Monday, August 8, 2016

Failure of trickle down economics in Kansas leads to voters' revolt at the polls.

Ready for some news that isn't about Donald Trump?   Here we go. 
A recent opinion from the Editorial Board of the New York Times was titled:  "Moderation Rears Its Head in Kansas."    This is another indicator that conservative economic policies have failed in Gov. Sam Brownbeck "experiment" in Kansas:  tax cuts for the well to do and budgets slashed for education, infrastructure jobs, and basic services for citizens.  Schools were the worst victims, such that one school system had to end the school year early for lack of money.

Voters finally spoke out in their primary election last week.   The extreme conservatives lost out -- big time -- to more moderate Republicans.   It's also a setback for the Koch Brothers money machine that backed the losing candidates.   This editorial deserves to be read in full because it succinctly shows the failure of austerity government measures, especially in a time of recession.

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"Moderate Republicans who have been fighting off extinction ventured onto the primary ballot this week in the deeply red state of Kansas and scored a dozen impressive victories. The insurgents knocked off conservative loyalists of Gov. Sam Brownback, whose disastrous experiment in trickle-down economics has busted the state budget and angered voters suffering from slashed services.

"While they were at it, Republican voters chose to send Representative Tim Huelskamp into retirement after a six-year career as one of the leading Tea Party obstructionists in Washington. His defeat was a setback as well for two of the naysaying lawmaker’s right-wing backers — the Koch brothers’ political money machine and the Club for Growth, a conservative advocacy group.

"No one is yet proclaiming the start of a national revival of moderation in the G.O.P. But the primary results are an encouraging sign that voters in this election year will, if provoked, look beyond the statements of ideological crusaders to demand positive results in their lives. In the Kansas Statehouse, at least 11 Brownback loyalists, including the Senate majority leader, were defeated by candidates who drew support from voters appalled at deepening budget cuts in education, infrastructure and other basic services. 

"After his election in the antigovernment Tea Party surge of 2010, Mr. Brownback fully indulged the Republican fiction that huge upper-bracket tax cuts for individuals and businesses — and his were the largest in the state’s history — would somehow trigger healthy revenue flows and create jobs. None of that happened. Instead, the budget shortfalls from cutting taxes led Mr. Brownback and the Republican Legislature to cut hundreds of millions of dollars from education, sending the public school system into a crisis that continues;  state agencies were shut and jobs eliminated; and sweeping cutbacks ranged from basic welfare to the state university system.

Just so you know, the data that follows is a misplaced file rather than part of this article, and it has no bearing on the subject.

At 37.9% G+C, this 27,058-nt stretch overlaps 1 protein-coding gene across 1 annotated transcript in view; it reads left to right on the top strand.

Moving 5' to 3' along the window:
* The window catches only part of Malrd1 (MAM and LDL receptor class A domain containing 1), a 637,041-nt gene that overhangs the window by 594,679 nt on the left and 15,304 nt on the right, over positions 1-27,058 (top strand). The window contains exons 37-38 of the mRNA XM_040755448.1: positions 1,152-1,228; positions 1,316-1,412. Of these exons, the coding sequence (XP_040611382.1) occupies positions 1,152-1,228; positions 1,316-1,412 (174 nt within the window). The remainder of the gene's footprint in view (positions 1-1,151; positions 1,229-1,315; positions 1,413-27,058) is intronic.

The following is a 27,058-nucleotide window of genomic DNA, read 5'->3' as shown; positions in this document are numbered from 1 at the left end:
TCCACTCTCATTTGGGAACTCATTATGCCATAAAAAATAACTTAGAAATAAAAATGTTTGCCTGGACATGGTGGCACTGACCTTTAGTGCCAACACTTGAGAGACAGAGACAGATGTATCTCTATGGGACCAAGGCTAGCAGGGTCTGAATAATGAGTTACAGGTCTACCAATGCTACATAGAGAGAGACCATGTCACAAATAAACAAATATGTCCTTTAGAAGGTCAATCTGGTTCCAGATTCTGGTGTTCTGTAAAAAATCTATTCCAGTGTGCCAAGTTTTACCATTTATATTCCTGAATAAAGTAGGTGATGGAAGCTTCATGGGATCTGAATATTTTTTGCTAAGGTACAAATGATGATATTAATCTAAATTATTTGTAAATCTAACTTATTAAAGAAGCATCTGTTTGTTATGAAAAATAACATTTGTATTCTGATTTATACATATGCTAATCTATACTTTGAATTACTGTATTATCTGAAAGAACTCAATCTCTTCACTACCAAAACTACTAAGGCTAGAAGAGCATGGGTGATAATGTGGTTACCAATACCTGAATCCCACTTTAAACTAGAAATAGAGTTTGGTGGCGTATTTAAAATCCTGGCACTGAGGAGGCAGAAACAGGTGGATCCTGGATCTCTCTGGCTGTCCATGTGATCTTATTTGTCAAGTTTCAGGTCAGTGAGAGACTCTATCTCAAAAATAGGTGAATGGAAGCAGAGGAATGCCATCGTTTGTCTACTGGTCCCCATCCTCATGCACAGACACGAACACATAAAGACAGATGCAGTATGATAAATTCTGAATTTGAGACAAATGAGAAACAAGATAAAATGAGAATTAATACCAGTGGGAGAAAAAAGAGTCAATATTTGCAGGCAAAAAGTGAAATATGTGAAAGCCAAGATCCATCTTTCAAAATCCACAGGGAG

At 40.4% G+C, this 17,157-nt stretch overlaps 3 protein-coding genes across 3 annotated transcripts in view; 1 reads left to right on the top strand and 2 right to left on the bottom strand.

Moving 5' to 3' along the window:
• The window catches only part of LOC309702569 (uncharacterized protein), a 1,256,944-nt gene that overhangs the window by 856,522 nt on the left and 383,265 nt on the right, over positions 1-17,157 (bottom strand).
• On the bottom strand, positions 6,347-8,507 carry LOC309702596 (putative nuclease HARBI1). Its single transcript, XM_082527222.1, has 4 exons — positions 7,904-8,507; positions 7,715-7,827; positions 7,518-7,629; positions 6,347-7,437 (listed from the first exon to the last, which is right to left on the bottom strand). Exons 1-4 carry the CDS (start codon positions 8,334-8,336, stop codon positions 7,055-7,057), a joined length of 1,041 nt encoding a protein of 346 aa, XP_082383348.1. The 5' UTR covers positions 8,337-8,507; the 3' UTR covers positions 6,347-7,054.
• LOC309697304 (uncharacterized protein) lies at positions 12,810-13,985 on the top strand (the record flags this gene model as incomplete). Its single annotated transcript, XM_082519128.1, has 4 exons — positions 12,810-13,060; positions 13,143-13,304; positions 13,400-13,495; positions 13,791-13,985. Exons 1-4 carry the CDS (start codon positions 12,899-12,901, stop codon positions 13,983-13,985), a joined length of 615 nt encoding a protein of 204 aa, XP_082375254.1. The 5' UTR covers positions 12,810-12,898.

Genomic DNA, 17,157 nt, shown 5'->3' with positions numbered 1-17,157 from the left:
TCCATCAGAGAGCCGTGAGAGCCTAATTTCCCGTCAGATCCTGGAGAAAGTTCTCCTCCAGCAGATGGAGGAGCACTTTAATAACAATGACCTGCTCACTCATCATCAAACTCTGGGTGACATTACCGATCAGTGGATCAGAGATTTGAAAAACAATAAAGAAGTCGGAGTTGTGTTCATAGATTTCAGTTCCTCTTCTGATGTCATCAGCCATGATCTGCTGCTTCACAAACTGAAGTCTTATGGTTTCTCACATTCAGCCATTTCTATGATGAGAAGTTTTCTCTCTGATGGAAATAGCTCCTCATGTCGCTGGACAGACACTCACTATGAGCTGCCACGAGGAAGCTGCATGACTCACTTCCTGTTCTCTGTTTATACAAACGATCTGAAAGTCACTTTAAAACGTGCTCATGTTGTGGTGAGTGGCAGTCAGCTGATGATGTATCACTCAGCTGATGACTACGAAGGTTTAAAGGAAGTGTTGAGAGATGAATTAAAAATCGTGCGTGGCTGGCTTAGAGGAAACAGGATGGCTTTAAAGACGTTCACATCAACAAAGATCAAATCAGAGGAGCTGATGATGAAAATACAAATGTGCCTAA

My focus is to create a red-state model that allows the Republican ticket to say, ‘See, we’ve got a different way, and it works,’ ” Mr. Brownback bragged as he and other conservative hard-liners pursued the party’s supply-side fantasies. It certainly has been a different way, and it plainly doesn’t work.

"If nothing else, the nation can now see the folly that results from the trickle-down foolishness that mainline Republicans like the House speaker, Paul Ryan, still try to peddle. Voters can also see that that some Republicans, as in Kansas, may now be willing to take a second look at trickle-down politicians and decide that someone more moderate is a better bet."
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We can't over-emphasize the importance of this.   Brownback set this up, calling it an experiment to prove the conservative economic plan works -- cut taxes and reduce spending.   Well, he asked for it -- and the "NO" answer has been clear for some time, as Kansas reeled from one economic crisis to another.   Last week, the voters gave him their answer.

It's an important piece of data that, even more clearly than Europe, shows how austerity measures are exactly the wrong way to deal with a recession.   Countries that went the austerity route were slower in recovering than the U.S. which, thanks to the Obama policy of government stimulus to create jobs, save banks and the auto industry, made our recovery faster and better than Europe's.    It would have been even better if a larger stimulus had been used and continued longer, but Obama got as much as congress would allow.   Maybe now, with this Kansas data, we'll do even better next time.

And watch for the other side of this story -- Minnesota's success by following Democratic principles -- in tomorrow's post.



  1. Such welcome news!


  2. Yeah !! The comment section is working again.